Really, I am not in a position to determine policy but I know that an education system created by me, would be rather different. I would also prefer the type of people it would create. Yet, again, it is not my choice...I can only comment on what I see and propose that it be otherwise.

12:27 AM  
Blogger Valentine Cawley said...

Re. the UK teachers.

I am unsurprised that teachers from the UK, in a short visit, to selected classrooms, no doubt chosen because they look good, would be impressed. In a short visit, they will see showcased: "good behaviour", "orderliness", "attentiveness" "engagement", etc...they will see a classroom under control and this will impress teachers used to dealing with a fair measure of chaos in the UK.

However, without real teaching experience with these children they will not see what is missing: creativity, individuality, spontaneity...humanity. All these things become apparent only after time spent teaching the kids. That is something they will not get.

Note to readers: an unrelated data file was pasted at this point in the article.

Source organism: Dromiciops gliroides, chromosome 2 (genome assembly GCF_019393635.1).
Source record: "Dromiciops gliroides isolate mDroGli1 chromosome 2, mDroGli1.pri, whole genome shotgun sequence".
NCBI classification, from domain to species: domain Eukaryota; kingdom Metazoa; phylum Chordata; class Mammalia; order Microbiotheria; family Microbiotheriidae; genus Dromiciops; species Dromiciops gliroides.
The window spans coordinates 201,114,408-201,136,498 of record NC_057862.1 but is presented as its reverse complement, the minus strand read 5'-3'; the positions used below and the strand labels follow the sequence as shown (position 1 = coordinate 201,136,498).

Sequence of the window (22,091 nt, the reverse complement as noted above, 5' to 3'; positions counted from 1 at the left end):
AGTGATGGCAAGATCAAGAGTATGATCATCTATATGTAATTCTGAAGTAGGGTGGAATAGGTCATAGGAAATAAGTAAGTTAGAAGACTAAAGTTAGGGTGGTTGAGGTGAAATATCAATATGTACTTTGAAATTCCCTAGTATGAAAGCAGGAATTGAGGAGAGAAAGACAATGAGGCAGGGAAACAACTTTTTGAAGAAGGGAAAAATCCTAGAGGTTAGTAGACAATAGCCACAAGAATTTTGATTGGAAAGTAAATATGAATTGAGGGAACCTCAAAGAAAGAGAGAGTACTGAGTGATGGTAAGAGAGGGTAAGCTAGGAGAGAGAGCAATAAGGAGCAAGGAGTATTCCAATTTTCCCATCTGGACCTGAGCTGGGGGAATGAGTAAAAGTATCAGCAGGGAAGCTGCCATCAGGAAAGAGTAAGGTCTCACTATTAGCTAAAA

If the UK copies Singapore, the UK will DECLINE, for they will lose their creative edge which has made the UK what it is today.

I hope they don't follow this city state's example.

1:05 AM  
Blogger Fargoal said...

Are our young Singaporeans really so uncreative and unimaginative? Your prediction that Singapore will "never be a nation of creative artists of any kind - no matter how hard it tries" sounds unnecessarily harsh.

12:17 PM  
Blogger Valentine Cawley said...

Sometimes reality is harsh. From what I have observed, there is a deficit in creativity among Singaporean children. I would say that they are, as a cohort, the least creative people I have observed personally, compared to other nations I have visited (about 20 nations).

Singaporeans are generally not so aware of this because a) they are told they are "no.1" b) they haven't lived, worked among, and taught kids in developed nations for comparison.